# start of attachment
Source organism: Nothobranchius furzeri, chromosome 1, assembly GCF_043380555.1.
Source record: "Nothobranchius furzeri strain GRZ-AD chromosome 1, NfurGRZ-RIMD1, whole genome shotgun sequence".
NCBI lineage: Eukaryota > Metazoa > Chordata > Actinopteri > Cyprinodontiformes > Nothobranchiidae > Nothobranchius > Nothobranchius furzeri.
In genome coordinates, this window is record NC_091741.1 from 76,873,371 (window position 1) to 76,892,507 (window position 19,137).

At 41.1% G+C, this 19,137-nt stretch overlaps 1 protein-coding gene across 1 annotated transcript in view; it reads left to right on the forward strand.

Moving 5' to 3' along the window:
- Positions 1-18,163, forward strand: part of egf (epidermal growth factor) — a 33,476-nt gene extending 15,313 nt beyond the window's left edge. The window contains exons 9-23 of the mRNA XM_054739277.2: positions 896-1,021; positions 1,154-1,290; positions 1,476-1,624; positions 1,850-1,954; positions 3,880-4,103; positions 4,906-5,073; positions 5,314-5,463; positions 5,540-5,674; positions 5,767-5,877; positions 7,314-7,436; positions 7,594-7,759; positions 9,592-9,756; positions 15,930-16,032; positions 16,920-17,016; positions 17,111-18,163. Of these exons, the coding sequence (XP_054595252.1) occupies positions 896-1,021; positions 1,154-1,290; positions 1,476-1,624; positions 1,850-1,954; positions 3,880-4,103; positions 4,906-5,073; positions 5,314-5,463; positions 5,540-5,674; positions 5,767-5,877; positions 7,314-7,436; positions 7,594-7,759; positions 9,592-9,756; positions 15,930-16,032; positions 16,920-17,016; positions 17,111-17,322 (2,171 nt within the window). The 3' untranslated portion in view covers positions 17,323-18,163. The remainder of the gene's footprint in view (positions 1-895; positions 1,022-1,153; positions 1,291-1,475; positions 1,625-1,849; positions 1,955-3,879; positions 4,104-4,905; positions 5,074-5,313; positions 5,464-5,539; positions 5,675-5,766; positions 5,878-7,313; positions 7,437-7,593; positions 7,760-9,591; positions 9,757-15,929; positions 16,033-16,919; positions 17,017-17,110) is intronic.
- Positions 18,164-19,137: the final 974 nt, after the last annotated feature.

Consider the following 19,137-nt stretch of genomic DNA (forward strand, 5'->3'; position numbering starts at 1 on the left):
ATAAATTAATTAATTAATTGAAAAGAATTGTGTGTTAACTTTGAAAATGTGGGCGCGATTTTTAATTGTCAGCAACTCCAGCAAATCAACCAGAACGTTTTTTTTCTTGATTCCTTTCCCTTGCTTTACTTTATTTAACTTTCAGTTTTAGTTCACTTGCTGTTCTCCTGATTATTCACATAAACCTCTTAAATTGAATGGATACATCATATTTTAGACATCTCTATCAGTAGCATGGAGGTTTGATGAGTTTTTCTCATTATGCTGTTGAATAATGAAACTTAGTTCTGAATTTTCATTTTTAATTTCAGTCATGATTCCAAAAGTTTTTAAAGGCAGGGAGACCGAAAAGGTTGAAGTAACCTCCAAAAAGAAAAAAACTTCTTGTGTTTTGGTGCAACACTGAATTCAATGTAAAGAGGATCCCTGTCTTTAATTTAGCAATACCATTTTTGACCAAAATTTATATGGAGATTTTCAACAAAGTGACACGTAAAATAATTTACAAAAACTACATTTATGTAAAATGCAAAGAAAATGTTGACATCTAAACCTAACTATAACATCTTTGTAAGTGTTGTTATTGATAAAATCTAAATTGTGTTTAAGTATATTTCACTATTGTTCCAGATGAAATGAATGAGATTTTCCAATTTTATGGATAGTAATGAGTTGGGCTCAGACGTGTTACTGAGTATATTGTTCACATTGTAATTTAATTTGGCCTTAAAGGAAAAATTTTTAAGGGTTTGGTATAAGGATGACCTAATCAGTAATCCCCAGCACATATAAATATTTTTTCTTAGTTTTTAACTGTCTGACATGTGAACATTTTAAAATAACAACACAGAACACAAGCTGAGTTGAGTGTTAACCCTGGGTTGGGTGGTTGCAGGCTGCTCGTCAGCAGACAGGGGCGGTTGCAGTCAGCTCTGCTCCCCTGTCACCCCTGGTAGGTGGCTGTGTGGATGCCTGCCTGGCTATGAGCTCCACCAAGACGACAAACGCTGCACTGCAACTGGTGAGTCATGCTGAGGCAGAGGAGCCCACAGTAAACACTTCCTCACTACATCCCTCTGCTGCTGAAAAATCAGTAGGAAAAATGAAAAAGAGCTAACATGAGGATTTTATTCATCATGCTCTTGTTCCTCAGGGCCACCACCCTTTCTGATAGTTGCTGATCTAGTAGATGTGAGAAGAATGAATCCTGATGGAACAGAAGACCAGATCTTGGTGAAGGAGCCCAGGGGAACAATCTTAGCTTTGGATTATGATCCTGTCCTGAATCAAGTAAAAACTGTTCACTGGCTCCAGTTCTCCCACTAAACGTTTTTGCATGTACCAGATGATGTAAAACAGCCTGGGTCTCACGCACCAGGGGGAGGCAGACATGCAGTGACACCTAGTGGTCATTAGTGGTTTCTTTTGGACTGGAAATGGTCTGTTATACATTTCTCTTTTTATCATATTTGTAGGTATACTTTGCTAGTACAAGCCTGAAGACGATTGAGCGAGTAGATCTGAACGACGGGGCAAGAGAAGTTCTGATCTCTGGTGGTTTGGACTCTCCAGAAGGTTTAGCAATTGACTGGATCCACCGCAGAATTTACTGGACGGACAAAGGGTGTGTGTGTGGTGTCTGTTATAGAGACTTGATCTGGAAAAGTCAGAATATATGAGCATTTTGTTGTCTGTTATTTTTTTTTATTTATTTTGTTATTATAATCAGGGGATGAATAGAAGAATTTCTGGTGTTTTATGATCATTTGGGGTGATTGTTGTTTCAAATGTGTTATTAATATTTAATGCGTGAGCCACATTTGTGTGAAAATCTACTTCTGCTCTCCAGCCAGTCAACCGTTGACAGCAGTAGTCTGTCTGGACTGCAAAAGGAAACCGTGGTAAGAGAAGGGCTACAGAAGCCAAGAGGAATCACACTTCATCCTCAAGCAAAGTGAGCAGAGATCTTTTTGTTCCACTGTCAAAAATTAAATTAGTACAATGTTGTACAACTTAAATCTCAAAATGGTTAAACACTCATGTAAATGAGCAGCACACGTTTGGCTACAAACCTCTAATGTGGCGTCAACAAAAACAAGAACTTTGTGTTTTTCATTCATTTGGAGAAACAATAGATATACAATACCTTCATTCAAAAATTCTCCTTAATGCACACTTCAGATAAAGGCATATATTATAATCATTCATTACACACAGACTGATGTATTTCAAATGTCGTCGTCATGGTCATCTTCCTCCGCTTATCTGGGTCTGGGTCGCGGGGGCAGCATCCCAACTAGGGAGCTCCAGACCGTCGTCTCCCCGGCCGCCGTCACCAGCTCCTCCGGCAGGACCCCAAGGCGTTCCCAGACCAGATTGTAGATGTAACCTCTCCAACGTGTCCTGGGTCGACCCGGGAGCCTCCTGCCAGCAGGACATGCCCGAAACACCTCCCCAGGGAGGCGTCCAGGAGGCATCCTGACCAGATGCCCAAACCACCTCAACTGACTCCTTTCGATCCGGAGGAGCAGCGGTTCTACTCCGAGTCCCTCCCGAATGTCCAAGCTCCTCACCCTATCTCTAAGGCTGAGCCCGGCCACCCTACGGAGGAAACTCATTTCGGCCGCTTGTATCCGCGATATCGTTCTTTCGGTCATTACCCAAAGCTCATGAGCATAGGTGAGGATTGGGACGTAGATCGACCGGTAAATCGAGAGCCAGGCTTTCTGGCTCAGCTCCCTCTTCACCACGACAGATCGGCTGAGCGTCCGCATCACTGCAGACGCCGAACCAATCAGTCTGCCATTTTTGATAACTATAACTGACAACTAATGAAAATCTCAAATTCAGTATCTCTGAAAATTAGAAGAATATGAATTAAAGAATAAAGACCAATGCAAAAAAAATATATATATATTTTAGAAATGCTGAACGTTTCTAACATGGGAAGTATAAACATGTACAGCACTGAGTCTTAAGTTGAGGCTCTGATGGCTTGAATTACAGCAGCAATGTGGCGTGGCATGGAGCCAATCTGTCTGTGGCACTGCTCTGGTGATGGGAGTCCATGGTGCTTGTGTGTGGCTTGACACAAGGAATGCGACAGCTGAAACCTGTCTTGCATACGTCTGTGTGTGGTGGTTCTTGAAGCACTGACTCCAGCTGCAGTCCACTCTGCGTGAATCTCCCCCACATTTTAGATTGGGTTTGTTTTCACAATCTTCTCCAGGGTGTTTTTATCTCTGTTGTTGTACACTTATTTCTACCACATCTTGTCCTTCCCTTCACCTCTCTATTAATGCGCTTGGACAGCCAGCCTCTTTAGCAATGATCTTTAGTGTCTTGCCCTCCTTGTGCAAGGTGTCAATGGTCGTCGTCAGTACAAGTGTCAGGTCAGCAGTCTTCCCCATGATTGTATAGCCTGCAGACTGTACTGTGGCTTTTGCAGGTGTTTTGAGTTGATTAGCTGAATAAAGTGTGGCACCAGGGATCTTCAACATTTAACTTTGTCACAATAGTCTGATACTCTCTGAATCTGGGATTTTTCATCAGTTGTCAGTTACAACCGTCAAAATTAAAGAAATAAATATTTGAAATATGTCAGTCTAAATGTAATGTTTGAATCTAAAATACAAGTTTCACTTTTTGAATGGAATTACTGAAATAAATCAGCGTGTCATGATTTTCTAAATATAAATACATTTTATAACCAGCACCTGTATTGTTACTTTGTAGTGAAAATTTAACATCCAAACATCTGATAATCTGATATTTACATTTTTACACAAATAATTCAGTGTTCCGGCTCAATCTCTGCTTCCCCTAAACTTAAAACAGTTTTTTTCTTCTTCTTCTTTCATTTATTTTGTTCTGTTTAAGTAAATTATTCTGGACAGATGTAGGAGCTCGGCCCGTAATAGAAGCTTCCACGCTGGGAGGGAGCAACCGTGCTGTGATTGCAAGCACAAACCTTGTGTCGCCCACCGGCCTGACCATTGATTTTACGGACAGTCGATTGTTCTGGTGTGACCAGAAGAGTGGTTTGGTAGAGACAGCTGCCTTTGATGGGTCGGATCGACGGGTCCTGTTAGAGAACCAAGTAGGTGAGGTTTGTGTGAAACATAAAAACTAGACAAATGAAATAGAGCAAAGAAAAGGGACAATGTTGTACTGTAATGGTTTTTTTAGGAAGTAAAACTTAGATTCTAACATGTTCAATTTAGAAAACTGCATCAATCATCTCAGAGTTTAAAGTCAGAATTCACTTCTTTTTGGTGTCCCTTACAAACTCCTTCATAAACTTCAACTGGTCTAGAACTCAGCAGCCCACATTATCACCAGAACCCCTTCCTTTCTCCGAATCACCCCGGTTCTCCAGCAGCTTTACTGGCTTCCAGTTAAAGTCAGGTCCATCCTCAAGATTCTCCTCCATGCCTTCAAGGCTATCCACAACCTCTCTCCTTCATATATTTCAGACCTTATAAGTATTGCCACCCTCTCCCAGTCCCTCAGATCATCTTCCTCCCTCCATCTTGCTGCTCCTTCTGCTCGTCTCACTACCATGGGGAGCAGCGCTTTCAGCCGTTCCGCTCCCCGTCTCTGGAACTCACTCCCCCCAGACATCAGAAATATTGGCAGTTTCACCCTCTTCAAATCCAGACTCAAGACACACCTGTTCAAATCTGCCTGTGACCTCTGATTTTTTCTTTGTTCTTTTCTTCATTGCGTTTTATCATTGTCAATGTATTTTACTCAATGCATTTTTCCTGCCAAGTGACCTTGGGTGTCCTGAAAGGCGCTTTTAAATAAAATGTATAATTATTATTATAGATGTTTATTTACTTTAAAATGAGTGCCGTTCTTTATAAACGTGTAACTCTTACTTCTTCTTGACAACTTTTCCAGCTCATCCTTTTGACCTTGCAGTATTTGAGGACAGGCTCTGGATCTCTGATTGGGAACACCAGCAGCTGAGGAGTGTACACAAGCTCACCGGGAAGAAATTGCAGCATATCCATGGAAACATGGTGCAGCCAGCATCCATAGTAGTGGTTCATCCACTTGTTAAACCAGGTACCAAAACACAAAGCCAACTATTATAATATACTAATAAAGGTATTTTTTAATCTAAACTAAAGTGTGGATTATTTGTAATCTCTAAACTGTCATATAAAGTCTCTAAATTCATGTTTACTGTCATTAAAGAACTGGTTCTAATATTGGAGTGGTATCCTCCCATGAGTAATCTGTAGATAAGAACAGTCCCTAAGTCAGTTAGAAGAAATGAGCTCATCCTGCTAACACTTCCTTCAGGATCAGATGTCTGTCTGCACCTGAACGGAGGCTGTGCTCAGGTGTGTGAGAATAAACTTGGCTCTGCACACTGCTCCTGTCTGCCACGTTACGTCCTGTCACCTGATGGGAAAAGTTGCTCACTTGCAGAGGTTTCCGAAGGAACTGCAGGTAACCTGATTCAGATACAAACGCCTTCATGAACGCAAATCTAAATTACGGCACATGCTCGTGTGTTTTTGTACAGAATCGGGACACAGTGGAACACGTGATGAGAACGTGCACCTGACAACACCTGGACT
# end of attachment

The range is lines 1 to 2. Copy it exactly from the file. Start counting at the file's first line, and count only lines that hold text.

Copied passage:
Source organism: Nothobranchius furzeri, chromosome 1, assembly GCF_043380555.1.
Source record: "Nothobranchius furzeri strain GRZ-AD chromosome 1, NfurGRZ-RIMD1, whole genome shotgun sequence".